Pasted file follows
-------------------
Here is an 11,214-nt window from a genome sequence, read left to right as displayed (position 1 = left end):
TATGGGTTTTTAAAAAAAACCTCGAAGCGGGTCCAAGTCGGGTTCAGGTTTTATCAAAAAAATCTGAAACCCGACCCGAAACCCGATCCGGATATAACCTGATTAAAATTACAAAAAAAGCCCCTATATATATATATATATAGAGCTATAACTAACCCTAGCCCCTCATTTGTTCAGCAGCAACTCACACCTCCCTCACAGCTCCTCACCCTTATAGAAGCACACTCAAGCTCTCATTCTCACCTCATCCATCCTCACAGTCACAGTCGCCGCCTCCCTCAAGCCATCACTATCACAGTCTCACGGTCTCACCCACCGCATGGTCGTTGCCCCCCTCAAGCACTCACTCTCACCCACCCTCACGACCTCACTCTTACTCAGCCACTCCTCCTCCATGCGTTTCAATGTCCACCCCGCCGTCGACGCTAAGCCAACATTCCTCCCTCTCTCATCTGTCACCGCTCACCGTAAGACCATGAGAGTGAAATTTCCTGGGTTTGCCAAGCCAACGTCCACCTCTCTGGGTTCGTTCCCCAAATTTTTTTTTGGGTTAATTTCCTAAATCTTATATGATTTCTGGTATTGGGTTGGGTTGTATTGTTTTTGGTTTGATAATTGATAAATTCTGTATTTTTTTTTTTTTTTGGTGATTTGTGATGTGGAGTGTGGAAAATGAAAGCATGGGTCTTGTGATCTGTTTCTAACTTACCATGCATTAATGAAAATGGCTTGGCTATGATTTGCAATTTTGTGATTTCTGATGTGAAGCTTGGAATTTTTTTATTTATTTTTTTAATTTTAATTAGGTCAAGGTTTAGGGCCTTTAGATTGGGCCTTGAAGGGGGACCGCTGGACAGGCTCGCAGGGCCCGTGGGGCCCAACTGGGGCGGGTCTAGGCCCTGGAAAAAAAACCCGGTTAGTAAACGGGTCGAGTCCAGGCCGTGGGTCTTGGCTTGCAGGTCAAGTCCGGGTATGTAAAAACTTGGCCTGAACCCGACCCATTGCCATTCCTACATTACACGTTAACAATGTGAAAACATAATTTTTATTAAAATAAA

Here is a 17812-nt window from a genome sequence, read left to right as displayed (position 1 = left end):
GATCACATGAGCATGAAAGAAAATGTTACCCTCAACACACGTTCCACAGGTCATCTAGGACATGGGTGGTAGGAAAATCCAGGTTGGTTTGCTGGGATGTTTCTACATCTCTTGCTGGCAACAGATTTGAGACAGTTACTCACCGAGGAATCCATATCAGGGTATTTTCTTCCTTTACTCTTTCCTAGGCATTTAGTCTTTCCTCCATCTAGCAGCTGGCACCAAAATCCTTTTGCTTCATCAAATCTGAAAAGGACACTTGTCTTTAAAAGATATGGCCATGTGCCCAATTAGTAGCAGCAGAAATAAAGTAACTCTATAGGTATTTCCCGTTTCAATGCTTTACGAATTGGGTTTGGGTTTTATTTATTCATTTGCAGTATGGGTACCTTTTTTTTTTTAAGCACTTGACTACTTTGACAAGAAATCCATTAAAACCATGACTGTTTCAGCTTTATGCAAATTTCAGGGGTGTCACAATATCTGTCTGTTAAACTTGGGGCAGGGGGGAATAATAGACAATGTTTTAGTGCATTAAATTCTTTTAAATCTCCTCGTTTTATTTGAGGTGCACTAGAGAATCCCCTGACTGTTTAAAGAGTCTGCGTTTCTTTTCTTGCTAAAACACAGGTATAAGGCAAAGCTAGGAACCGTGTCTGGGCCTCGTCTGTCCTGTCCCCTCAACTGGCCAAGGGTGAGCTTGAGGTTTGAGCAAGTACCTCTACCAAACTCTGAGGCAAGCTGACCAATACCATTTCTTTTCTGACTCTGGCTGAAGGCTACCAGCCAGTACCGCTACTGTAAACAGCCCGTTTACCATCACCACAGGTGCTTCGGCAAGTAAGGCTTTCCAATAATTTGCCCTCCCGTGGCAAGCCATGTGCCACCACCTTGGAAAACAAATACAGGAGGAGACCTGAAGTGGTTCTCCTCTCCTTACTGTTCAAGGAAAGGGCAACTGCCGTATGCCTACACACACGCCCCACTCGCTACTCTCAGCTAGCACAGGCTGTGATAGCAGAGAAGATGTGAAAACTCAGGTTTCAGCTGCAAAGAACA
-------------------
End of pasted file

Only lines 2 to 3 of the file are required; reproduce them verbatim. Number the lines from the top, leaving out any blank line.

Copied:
TATGGGTTTTTAAAAAAAACCTCGAAGCGGGTCCAAGTCGGGTTCAGGTTTTATCAAAAAAATCTGAAACCCGACCCGAAACCCGATCCGGATATAACCTGATTAAAATTACAAAAAAAGCCCCTATATATATATATATATAGAGCTATAACTAACCCTAGCCCCTCATTTGTTCAGCAGCAACTCACACCTCCCTCACAGCTCCTCACCCTTATAGAAGCACACTCAAGCTCTCATTCTCACCTCATCCATCCTCACAGTCACAGTCGCCGCCTCCCTCAAGCCATCACTATCACAGTCTCACGGTCTCACCCACCGCATGGTCGTTGCCCCCCTCAAGCACTCACTCTCACCCACCCTCACGACCTCACTCTTACTCAGCCACTCCTCCTCCATGCGTTTCAATGTCCACCCCGCCGTCGACGCTAAGCCAACATTCCTCCCTCTCTCATCTGTCACCGCTCACCGTAAGACCATGAGAGTGAAATTTCCTGGGTTTGCCAAGCCAACGTCCACCTCTCTGGGTTCGTTCCCCAAATTTTTTTTTGGGTTAATTTCCTAAATCTTATATGATTTCTGGTATTGGGTTGGGTTGTATTGTTTTTGGTTTGATAATTGATAAATTCTGTATTTTTTTTTTTTTTTGGTGATTTGTGATGTGGAGTGTGGAAAATGAAAGCATGGGTCTTGTGATCTGTTTCTAACTTACCATGCATTAATGAAAATGGCTTGGCTATGATTTGCAATTTTGTGATTTCTGATGTGAAGCTTGGAATTTTTTTATTTATTTTTTTAATTTTAATTAGGTCAAGGTTTAGGGCCTTTAGATTGGGCCTTGAAGGGGGACCGCTGGACAGGCTCGCAGGGCCCGTGGGGCCCAACTGGGGCGGGTCTAGGCCCTGGAAAAAAAACCCGGTTAGTAAACGGGTCGAGTCCAGGCCGTGGGTCTTGGCTTGCAGGTCAAGTCCGGGTATGTAAAAACTTGGCCTGAACCCGACCCATTGCCATTCCTACATTACACGTTAACAATGTGAAAACATAATTTTTATTAAAATAAA

Here is a 17812-nt window from a genome sequence, read left to right as displayed (position 1 = left end):